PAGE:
Results for 'J. C. Mwangi'

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  1. Stakeholder Engagement by South African Businesses: Identification and Prioritization of Stakeholders.J. C. Mwangi, L. J. van Vuuren & G. J. Rossouw - 2005 - African Journal of Business Ethics 1 (1):39.
    The term "stakeholder engagement" has gained increasing prominence over the last few years. This prominence is fueled by a range of issues such as an increased dissatisfaction with business's focus on stockholder/shareholder interests and the demands for greater transparency from business following major business scandals. A perceived response to this issue in South Africa has been the inclusion of guidelines on stakeholder engagement in the King II Report on Corporate Governance. Despite this growing interest, there has not been clarity on (...)
     
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  2. Stakeholder Engagement by South African Businesses: Identification and Prioritization of Stakeholders.J. C. Mwangi, L. J. Vuuren & G. J. Rossouw - 2005 - African Journal of Business Ethics 1 (1):39.
    The term "stakeholder engagement" has gained increasing prominence over the last few years. This prominence is fueled by a range of issues such as an increased dissatisfaction with business's focus on stockholder/shareholder interests and the demands for greater transparency from business following major business scandals. A perceived response to this issue in South Africa has been the inclusion of guidelines on stakeholder engagement in the King II Report on Corporate Governance. Despite this growing interest, there has not been clarity on (...)
     
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  3.  10
    Metaphysics and Morality: Essays in Honour of J. J. C. Smart.J. J. C. Smart, Philip Pettit, Richard Sylvan & Jean Norman (eds.) - 1987 - Blackwell.
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  4.  58
    Explanation—Opening Address: J. J. C. Smart.J. J. C. Smart - 1990 - Royal Institute of Philosophy Supplement 27:1-19.
    It is a pleasure for me to give this opening address to the Royal Institute of Philosophy Conference on ‘Explanation’ for two reasons. The first is that it is succeeded by exciting symposia and other papers concerned with various special aspects of the topic of explanation. The second is that the conference is being held in my old alma mater , the University of Glasgow, where I did my first degree. Especially due to C. A. Campbell and George Brown there (...)
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  5.  71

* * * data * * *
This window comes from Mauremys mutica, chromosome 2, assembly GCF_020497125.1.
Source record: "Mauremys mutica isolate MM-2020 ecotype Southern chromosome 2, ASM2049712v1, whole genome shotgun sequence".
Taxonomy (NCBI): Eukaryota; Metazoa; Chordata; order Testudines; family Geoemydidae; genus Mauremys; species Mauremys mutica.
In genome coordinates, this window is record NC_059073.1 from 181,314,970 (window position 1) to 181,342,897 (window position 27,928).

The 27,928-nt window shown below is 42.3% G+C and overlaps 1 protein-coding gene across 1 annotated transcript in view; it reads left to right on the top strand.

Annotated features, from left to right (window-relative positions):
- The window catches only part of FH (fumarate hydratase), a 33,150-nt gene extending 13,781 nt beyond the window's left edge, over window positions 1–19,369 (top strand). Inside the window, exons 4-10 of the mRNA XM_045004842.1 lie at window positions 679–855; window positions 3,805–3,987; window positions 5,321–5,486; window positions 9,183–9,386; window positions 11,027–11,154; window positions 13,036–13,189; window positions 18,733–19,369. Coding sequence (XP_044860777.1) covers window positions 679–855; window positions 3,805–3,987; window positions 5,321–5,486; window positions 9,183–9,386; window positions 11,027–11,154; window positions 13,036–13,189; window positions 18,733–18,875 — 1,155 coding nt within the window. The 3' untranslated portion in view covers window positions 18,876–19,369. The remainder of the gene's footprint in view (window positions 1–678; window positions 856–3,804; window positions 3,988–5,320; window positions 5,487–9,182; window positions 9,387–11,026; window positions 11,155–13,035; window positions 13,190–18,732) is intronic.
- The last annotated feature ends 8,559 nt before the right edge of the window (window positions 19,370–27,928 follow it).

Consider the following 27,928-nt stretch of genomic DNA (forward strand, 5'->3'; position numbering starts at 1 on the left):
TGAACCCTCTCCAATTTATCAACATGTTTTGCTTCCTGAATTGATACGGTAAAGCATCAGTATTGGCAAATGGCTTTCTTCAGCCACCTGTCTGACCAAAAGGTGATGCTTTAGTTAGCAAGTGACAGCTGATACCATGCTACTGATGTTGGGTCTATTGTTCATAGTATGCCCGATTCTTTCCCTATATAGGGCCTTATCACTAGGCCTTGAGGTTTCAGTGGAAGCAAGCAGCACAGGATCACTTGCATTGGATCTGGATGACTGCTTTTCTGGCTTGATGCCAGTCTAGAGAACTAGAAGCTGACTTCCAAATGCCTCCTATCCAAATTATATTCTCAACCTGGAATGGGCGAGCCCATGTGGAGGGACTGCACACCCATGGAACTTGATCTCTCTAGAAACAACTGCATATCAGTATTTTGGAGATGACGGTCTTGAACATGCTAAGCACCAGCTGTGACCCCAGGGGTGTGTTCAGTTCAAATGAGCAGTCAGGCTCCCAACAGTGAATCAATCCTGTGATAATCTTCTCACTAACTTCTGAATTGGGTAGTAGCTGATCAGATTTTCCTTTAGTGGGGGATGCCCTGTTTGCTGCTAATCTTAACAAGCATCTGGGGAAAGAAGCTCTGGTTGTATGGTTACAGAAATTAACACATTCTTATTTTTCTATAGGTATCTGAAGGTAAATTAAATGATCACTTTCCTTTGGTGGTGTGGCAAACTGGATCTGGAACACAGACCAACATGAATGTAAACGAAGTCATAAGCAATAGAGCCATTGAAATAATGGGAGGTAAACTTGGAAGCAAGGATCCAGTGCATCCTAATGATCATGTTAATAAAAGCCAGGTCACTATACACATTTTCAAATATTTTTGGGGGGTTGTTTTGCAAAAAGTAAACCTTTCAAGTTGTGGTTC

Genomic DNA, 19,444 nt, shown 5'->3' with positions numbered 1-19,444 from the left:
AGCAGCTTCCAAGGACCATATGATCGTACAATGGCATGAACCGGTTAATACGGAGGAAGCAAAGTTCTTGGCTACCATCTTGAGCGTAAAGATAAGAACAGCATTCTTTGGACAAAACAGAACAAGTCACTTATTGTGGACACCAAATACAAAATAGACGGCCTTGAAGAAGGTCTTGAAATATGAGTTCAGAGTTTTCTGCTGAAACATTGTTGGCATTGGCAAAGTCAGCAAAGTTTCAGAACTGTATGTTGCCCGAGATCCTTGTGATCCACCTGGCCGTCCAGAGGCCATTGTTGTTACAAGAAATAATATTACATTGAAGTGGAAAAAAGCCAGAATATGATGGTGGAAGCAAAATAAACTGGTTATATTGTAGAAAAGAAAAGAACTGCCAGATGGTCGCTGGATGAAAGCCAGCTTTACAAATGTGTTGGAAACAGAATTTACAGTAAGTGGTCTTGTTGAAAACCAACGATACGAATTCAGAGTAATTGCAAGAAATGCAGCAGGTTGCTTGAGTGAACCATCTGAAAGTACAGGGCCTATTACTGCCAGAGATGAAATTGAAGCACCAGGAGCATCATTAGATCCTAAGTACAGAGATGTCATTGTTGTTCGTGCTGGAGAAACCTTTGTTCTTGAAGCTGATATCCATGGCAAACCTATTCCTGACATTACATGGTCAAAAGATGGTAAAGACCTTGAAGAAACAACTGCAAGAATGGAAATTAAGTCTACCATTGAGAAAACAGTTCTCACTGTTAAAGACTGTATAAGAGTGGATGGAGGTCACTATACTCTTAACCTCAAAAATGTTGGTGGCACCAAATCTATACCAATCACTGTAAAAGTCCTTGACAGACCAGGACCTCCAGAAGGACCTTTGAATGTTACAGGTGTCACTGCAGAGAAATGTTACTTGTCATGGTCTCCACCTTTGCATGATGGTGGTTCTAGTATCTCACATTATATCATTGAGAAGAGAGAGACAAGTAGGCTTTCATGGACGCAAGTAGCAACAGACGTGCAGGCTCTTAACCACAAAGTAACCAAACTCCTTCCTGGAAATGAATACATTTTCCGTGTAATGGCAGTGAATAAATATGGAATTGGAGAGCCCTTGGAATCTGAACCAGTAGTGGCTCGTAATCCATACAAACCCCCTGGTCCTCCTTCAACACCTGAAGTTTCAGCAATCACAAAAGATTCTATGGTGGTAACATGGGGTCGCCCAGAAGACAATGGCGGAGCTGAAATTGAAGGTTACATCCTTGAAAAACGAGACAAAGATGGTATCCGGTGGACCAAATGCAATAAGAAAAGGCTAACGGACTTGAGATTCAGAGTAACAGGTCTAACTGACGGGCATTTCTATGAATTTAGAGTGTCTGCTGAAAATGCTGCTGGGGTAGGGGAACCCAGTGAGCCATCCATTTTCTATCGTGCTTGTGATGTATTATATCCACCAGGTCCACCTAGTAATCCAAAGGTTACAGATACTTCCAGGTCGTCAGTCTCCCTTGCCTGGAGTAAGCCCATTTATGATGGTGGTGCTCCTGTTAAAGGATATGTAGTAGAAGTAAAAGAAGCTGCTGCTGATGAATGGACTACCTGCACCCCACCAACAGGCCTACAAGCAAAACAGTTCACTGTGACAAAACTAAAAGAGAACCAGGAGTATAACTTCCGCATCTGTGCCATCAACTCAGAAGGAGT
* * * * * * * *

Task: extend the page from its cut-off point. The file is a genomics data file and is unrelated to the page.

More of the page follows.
God, Hume and Natural Belief: J. C. A. Gaskin.J. C. A. Gaskin - 1974 - Philosophy 49 (189):281-294.
    Hume's doctrine of natural belief allows that certain beliefs are justifiably held by all men without regard to the quality of the evidence which may be produced in their favour. Examples are belief in an external world and belief in the veracity of our senses. According to R. J. Butler, Hume argues in the Dialogues that belief in God is of this sort. More recently John Hick has argued that for some people it is as natural to believe in God (...)
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  6.  45
    Realism V. Idealism: J. J. C. Smart.J. J. C. Smart - 1986 - Philosophy 61 (237):295-312.
    It is characteristic of realists to separate ontology from epistemology and of idealists to mix the two things up. By ‘idealists’ here I am mainly referring to the British neo-Hegelians but the charge of mixing up ontology and epistemology can be made against at least one ‘subjective idealist’, namely Bishop Berkeley, as his wellknown dictum ‘esse ispercipi’ testifies. The objective idealists rejected the correspondence theory of truth and on the whole accepted a coherence theory. The qualification is needed here because (...)
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  7.  36
    Ethics and Science: J. J. C. Smart.J. J. C. Smart - 1981 - Philosophy 56 (218):449-465.
    It has frequently been lamented that while the human species has made immense progress in science it is nevertheless ethically backward. This ethical backwardness is all the more dangerous because the advanced state of scientific knowledge has made available a technology with which we are able to destroy ourselves—indeed a technology which may have got so much out of hand that we may not even have the capacity to prevent it from destroying us.
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  8.  49
    Disclosures: J. C. A. GASKIN.J. C. A. Gaskin - 1973 - Religious Studies 9 (2):131-141.
    Dr Ian Ramsey has made considerable use of the word ‘disclosure’ in what he has to say about religion and in his attempts to give an account of the meaning of religious language. He sometimes speaks of ‘discernment’ or ‘insight’ but ‘disclosure’ is the word he normally favours. In what follows I shall ask: what a disclosure is, to what extent Dr Ramsey's use of the notion leads to confusions, and what questions have to be faced in order to resolve (...)